Unprecedented military aid to be sent by the West to the Ukrainian government.

“I need ammunition, not a trip,” Ukrainian President Volodymyr Zelensky said Friday, rejecting the U.S. offer of aid to evacuate him from Ukraine. And his request was heard by the international community.

As the Russian invasion of Ukraine that began on February 24 continues, several countries have pledged support by sending arms to the country, an unprecedented move.

On Saturday, the United States, Germany, Australia, and the Netherlands announced arms shipments to support Ukraine’s war effort against Russia. The U.S. State Department pledged to ship some $350 million in weapons, including Javelin anti-tank missiles, anti-aircraft systems, and body armor. For its part, the German government said it would supply Ukraine with 1,000 anti-tank grenade launchers and 500 Stinger missiles in case of emergency.

The Netherlands announced the deployment of 50 Panzerfaust-3 anti-tank weapons and 400 rockets. In addition, the latter two countries consider sending a joint Patriot air defense system to a NATO battle group in Slovakia. NATO began deploying more forces to Eastern Europe “to respond rapidly to any contingency.”

Finally, Australia announced Sunday that it would fund the supply of lethal weapons to Ukraine to help it fight Russian forces. But it offered no further details on that assistance.

Change of position
Germany’s announcement to send weapons to Ukraine is a significant historic shift in its military aid policy. Until Saturday, Germany had a long-standing practice of blocking the shipment of lethal weapons to conflict zones. However, German Chancellor Olaf Scholz said Saturday that the Russian invasion of Ukraine marked a turning point.

“The Russian aggression against Ukraine marks a change of era. It threatens our entire post-war order. In this situation, we should support Ukraine to the best of our ability in the defense against Vladimir Putin’s invading army,” declared Chancellor Olaf Scholz.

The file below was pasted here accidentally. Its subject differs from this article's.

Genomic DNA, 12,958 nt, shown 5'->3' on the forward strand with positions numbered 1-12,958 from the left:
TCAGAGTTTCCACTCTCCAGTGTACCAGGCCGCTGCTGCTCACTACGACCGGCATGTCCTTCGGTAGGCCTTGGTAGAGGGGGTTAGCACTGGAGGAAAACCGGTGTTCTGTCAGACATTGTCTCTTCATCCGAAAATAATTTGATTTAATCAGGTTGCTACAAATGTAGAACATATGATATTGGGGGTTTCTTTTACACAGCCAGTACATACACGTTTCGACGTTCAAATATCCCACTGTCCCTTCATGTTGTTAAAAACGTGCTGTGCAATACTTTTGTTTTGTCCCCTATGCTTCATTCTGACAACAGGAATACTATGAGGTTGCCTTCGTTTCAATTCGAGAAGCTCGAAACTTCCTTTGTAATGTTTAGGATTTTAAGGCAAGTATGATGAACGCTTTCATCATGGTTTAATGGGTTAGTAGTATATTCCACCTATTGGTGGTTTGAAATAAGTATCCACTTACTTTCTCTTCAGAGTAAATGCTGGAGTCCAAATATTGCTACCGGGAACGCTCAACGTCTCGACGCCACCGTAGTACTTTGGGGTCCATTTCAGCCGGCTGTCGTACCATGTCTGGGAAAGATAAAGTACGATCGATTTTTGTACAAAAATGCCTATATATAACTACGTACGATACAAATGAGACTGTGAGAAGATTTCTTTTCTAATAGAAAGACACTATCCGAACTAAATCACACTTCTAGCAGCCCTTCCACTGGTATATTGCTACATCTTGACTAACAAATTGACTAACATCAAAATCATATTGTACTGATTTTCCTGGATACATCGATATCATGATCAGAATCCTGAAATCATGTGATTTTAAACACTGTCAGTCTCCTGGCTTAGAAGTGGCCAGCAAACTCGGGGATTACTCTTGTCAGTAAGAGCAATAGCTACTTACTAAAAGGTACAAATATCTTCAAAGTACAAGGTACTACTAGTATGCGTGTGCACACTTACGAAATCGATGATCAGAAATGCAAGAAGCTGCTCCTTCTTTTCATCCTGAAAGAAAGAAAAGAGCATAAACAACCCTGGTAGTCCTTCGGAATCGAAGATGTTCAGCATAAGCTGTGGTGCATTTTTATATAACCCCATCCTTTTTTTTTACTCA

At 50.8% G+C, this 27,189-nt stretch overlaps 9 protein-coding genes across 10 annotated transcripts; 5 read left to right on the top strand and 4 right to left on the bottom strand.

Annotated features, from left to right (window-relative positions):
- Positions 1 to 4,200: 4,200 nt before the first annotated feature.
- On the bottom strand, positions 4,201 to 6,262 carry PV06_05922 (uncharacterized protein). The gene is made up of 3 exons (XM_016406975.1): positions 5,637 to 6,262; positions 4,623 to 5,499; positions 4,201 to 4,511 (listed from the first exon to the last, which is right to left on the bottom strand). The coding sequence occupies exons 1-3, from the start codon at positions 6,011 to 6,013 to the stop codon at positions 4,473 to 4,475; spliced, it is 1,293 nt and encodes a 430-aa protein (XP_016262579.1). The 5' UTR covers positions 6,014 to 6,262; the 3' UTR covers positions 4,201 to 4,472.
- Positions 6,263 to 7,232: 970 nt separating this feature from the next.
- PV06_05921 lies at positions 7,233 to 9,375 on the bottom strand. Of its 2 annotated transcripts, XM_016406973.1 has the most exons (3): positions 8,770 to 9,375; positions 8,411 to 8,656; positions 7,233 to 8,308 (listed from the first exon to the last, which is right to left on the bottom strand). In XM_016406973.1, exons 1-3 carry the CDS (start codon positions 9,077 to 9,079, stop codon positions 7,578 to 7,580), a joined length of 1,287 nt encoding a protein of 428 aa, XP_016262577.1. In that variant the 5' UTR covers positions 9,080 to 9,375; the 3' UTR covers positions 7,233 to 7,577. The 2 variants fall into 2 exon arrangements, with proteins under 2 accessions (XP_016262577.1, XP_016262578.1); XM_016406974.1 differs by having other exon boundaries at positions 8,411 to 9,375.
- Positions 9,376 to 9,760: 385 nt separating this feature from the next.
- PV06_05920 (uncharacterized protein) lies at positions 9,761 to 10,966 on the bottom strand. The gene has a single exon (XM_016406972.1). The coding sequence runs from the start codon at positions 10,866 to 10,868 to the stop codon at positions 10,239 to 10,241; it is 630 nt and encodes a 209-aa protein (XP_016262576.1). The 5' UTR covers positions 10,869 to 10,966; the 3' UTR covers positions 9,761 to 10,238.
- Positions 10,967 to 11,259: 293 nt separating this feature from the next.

Germany’s three-party coalition government of Socialists, Liberals, and Greens faced challenges in formulating a coherent response to Russia’s invasion of Ukraine.

But those public figures who in the past expressed sympathy for Moscow have either remained silent or said they were wrong.

Meanwhile, Germans were shocked by Russian President Vladimir Putin’s actions in Ukraine and demanded that their government take stricter measures against the Kremlin.

“Our world is different after Putin’s war of aggression. But, while we are stunned by this violation of international law, we are not powerless,” German Foreign Minister Annalena Baerbock posted on Twitter.

“That is why we will help Ukrainian soldiers fighting for their country with anti-tank weapons and Stinger missiles,” she added. According to the Stockholm International Peace Research Institute, Germany is one of the world’s leading arms producers and exporters, with sales up 21% between 2016 and 2020.

Its main customers were South Korea, Algeria, and Egypt, details the German agency Deutsche Welle. Ukraine also buys armaments from Germany.

In 2020 and through the first half of 2021, Germany approved 97 exports totaling US$5.8 million, according to government reports.

TYT Newsroom



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